Bishop Hying

Choking in the deadly grasp of sin, Jesus in breaks, wraps us in his net of grace and mercy

As published in the Northwest Indiana Catholic on March 20, 2016   


        Imagine being awakened in the middle of the night by the smell of smoke. In fear you dash to touch your bedroom door; it is fiery hot. Plumes of choking smoke are already pouring in from the hallway. Your only means of escape is to jump from the second floor window, but when you open the sash, you stand there frozen, unable to move.

        You have only a few moments to save your life, but you cannot do it. Just then, when all seems lost, a firefighter breaks into the room and bodily throws you out the window to a safety net on the ground.

        The next day, you learn that the brave firefighter who saved your life was himself overcome by smoke inhalation and died in the flames. How would you feel about this man? Would you go to his funeral? How would you remember him? How will your life be different?

        I often use this story to explain the power of salvation won for us through the cross and resurrection of Christ. In the terror of the crucifixion, Jesus literally trades his life for ours, entering into the dark night of death in order to offer us eternal life.

        When all seemed lost, when humanity was trapped in the choking deadly grasp of sin, Jesus breaks into human history and wraps us in the safety net of grace and mercy.

        In the story above, the sacrifice of the firefighter perhaps buys me a few more decades of life on earth. As great as that is, it pales to nothingness in comparison to the glory of eternal life with the Triune God in the kingdom of heaven.

        When we contemplate the infinite value of such a gift, purchased for us through the precious blood of the Son, our sense of gratitude for the saving death and glorious rising of Jesus Christ knows no bounds!

        For many Christians, John 3:16 encapsulates the core of our faith in Christ. “For God so loved the world that He sent His Son, not to condemn the world, but to save it.” You see this Scripture passage held up on placards at sporting events, you find it in parish mission statements, you read it in evangelical tracts left at your door.

        This one sentence reminds us that God loves us enough to send the Son in order to save us for all eternity. How precious our souls must be to the Lord! God could have saved us any way that he pleased. Yet in the cross, we see the Son embracing the hardest path imaginable for the sake of our salvation.

        Maybe God lets us feel at times the terrifying abyss of life without him so that we have some experience against which to measure the value of salvation. When I sin and shut God out, when I suffer and feel abandoned, or when I just experience normal bouts of loneliness and misunderstanding, I get little glimpses of what hell would be.

        How can I ever really know the joy of salvation unless I lift my experiences of anxiety, dread, sin and isolation to God on the cross? Can I really appreciate the gift of my life in Christ until I have somehow been crushed, or as St. Augustine says in his Confessions, “had my heart torn out by the roots” and lived to tell about it?

        In the last year of her life, St. Therese of Lisieux endured the death agonies of her tuberculosis along with a deep spiritual darkness that left her doubting her vocational choice as a nun, her personal salvation, the reality of heaven and even the existence of God.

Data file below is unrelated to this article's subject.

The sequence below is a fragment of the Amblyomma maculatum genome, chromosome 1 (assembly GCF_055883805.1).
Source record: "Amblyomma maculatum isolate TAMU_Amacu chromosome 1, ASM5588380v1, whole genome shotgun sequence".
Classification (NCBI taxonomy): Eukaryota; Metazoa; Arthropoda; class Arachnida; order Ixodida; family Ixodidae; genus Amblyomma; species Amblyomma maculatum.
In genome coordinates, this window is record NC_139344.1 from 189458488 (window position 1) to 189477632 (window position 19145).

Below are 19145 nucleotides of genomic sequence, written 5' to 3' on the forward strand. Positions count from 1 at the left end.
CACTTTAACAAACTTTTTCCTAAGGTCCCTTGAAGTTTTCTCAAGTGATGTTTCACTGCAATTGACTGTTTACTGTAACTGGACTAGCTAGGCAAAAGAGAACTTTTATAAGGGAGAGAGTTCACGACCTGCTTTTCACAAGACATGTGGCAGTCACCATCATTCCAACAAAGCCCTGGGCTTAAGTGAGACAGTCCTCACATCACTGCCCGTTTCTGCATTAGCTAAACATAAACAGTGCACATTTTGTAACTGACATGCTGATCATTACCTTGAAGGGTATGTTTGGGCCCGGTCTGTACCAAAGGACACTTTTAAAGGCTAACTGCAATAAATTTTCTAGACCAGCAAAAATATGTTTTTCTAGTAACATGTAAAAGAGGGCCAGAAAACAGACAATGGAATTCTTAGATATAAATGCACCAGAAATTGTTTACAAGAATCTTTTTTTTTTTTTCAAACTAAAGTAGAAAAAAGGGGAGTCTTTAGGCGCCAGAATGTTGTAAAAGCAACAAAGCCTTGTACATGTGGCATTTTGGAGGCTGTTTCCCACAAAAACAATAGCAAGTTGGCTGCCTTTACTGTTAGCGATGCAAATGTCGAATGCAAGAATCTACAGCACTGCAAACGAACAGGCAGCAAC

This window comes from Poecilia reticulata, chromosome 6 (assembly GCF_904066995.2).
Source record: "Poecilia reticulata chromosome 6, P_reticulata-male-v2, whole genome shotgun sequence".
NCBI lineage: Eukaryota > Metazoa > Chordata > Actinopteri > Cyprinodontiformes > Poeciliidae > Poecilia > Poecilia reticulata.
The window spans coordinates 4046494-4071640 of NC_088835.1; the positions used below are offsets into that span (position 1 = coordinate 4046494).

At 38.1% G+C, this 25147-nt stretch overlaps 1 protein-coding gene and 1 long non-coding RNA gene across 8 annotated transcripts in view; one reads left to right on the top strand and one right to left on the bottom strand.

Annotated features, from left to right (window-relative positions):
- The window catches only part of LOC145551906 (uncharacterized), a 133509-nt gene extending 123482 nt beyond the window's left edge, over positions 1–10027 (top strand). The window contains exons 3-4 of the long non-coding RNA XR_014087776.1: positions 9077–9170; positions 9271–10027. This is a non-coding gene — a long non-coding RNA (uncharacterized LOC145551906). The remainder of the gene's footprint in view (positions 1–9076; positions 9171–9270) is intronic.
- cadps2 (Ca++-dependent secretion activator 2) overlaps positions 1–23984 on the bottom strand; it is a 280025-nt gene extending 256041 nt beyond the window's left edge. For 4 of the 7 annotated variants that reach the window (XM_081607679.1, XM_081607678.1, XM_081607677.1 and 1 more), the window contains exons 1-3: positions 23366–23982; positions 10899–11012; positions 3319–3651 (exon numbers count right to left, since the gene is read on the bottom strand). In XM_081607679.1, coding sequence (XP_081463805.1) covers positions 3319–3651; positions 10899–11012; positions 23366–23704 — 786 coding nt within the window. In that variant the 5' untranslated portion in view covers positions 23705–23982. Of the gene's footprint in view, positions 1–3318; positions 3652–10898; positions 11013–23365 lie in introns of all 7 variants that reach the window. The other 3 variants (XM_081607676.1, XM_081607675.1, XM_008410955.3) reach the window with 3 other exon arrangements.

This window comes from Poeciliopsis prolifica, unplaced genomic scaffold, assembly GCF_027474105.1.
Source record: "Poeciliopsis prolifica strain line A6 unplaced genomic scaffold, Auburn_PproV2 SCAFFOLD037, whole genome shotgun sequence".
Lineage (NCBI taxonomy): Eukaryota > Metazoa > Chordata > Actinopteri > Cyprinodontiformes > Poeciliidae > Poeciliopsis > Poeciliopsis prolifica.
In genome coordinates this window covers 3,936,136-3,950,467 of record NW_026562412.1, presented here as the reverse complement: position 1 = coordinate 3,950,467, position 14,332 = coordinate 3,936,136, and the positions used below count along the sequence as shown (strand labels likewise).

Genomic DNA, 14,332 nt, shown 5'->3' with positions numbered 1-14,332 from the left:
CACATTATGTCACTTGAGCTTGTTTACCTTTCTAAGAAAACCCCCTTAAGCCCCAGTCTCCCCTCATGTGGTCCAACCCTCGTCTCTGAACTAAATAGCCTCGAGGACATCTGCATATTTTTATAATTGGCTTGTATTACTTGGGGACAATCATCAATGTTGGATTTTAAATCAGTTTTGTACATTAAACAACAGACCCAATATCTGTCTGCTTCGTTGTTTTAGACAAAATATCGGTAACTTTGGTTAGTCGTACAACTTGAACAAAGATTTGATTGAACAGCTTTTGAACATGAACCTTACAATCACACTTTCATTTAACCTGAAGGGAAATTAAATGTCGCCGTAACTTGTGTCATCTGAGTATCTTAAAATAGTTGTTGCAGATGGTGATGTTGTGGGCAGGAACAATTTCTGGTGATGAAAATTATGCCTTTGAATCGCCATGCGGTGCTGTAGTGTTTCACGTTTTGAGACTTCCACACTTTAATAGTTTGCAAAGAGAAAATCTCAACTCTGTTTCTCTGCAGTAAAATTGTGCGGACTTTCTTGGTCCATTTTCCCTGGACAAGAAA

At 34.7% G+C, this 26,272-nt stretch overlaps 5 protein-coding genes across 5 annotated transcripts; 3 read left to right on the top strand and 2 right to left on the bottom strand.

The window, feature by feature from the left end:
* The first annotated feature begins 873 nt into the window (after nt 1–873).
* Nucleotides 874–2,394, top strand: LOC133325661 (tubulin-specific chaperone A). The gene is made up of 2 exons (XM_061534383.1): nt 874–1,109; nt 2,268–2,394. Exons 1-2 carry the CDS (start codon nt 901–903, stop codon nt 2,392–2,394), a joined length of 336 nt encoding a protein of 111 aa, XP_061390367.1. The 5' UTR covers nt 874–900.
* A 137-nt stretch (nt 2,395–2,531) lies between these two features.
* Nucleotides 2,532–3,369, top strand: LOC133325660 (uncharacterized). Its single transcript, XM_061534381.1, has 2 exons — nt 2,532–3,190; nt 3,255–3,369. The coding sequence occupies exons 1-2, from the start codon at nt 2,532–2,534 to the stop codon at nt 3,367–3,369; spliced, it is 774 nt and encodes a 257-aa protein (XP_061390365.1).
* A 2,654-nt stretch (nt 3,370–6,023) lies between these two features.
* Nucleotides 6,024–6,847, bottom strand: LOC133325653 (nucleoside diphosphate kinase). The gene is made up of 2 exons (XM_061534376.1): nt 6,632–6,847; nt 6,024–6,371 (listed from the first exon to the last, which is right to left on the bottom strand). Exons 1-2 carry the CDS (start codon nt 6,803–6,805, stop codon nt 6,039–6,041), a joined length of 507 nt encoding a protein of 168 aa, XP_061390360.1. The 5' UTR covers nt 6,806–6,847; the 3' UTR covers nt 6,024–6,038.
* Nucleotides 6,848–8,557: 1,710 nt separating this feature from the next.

Through it all, she kept faith, clung to the cross and trusted Jesus’ promise of salvation. Could it be that God was purifying Therese’s remarkable love through this dark night? Can the same be true for us?

        Once we have tasted the darkness and the light, sensed separation from God and unity with him, felt the emptiness of Good Friday and the presence of Easter Sunday, we know the weight and value of salvation in a way that transforms our mind, heart, soul and body.

        When we have a real sense of from what we have been saved and a living experience of for whom we have been saved, thanksgiving and praise become the themes of our prayer. We can never give back to God what he has lavished upon us, so we humbly accept the saving gift and live only to pass the crucified and risen Christ on to others. We become spiritual spendthrifts, like Mary, who spent 300 days’ wages to anoint Jesus’ feet with a pound of aromatic nard.

        Often, I hear complaints from people that Mass is boring or they don’t get anything out of it. My consistent response is that the Eucharist is not about us! We gather to worship and thank God for the gift of Jesus Christ. Can you imagine going to the memorial service for the firefighter who saved your life and complaining it was boring?

        When we approach the Eucharist with thanksgiving and humility, feeling the weight and value of the salvation offered us, our experience of the sacrament changes. We sense ourselves falling ever more deeply in love with the invisible God who reached out and grasped us from the clutches of death by dying himself on the cross.

        As we celebrate Holy Week, we thank and praise the Lord for the gift of his saving death and resurrection. I encourage all of you to participate in the Sacred Triduum services. I think they are the most beautiful liturgies of the year. My deepest prayer for everyone is that we come to know and feel the depths of God’s merciful love for us.



        + Donald J. Hying


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